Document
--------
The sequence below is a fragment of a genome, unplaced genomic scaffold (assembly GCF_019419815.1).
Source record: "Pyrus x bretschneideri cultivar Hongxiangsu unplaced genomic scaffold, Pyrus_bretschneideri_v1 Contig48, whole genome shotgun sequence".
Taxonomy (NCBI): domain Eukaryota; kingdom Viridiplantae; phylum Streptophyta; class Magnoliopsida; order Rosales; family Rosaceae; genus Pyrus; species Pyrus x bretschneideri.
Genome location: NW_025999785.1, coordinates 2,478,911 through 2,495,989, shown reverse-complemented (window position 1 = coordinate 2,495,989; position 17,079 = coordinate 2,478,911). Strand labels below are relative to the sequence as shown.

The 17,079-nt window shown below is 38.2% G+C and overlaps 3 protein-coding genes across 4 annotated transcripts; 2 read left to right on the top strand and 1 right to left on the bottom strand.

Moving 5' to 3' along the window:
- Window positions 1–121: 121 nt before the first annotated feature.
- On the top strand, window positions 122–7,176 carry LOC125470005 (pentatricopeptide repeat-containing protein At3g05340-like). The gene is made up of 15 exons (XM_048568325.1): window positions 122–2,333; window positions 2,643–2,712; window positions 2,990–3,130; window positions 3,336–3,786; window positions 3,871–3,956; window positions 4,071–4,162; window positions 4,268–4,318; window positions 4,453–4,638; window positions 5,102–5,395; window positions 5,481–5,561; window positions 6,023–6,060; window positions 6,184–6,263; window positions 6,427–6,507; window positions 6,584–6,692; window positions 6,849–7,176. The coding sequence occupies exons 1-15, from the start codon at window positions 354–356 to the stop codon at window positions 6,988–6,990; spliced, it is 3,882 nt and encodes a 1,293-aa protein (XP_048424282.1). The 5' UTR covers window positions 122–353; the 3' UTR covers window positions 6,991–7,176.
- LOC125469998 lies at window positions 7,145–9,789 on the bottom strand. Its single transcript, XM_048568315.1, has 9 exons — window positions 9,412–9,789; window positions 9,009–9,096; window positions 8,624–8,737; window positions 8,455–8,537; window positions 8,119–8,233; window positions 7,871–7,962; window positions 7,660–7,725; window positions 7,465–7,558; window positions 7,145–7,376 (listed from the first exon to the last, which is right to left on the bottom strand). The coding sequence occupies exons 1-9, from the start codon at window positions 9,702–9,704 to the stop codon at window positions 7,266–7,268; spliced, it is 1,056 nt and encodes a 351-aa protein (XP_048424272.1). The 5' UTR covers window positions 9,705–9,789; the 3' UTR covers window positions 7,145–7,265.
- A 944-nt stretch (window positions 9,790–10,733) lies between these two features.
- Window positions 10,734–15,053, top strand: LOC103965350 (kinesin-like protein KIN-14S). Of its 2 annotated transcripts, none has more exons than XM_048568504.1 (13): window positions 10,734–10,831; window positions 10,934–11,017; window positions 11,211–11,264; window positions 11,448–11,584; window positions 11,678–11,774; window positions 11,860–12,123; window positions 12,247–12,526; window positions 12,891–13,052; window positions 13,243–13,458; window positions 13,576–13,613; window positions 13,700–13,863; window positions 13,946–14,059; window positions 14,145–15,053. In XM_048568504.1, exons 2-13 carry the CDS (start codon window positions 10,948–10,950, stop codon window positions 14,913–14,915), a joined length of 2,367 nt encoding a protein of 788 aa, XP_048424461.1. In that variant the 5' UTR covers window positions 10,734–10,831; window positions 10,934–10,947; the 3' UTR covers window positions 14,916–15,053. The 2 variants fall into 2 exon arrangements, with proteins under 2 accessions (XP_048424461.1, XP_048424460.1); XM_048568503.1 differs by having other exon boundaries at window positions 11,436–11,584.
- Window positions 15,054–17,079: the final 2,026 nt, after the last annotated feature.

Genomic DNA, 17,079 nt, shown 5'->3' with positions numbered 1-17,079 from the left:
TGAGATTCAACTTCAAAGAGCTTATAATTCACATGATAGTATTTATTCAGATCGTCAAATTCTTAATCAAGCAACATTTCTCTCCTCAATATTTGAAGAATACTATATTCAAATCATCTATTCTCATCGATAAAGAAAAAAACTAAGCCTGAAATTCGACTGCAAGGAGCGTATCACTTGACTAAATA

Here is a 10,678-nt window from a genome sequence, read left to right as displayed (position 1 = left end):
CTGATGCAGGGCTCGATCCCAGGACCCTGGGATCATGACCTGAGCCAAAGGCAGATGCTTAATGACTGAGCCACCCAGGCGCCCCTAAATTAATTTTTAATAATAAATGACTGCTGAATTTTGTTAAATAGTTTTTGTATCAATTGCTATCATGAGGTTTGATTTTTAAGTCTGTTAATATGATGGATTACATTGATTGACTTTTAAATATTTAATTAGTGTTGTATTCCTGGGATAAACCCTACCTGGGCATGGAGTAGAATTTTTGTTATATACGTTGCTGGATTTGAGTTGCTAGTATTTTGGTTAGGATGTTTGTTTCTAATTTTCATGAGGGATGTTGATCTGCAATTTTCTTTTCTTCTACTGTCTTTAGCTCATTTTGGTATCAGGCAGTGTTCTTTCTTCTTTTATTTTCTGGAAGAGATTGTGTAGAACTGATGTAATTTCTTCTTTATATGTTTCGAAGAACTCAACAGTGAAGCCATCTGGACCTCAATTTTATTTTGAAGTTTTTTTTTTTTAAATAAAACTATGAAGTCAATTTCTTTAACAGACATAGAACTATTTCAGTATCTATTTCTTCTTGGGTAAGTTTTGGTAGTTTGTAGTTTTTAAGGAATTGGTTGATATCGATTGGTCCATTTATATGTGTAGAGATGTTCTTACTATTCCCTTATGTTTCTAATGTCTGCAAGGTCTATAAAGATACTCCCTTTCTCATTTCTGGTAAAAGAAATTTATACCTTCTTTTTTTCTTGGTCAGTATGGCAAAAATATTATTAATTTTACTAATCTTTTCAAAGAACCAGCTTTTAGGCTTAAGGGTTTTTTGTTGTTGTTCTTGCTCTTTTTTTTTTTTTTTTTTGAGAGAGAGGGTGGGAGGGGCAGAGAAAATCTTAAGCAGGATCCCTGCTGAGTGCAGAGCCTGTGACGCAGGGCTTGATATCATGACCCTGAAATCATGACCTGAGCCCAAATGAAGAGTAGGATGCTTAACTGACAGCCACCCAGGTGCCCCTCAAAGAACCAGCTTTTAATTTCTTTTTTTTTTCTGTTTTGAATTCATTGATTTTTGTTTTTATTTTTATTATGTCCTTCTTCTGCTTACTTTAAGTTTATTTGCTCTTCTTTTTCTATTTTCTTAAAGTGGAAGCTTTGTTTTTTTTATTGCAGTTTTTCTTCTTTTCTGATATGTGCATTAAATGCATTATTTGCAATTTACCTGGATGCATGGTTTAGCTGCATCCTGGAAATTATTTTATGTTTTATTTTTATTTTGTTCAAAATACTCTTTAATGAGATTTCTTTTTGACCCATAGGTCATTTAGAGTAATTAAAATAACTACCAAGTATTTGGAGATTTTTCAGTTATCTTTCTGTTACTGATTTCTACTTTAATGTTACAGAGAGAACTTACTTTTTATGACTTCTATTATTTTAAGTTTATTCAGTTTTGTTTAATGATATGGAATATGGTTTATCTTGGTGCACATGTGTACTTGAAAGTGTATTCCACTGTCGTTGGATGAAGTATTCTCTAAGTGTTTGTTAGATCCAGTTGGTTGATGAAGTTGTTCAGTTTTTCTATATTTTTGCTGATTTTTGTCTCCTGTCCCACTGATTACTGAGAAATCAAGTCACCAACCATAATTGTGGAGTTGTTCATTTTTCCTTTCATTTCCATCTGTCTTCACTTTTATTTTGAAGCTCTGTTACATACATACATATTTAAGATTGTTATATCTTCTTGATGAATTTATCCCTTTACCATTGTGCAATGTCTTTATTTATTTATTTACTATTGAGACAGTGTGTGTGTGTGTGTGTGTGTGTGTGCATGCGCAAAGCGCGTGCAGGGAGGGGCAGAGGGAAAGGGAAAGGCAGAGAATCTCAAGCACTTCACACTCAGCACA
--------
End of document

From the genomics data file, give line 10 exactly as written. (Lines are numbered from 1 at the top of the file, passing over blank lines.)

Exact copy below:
- A 944-nt stretch (window positions 9,790–10,733) lies between these two features.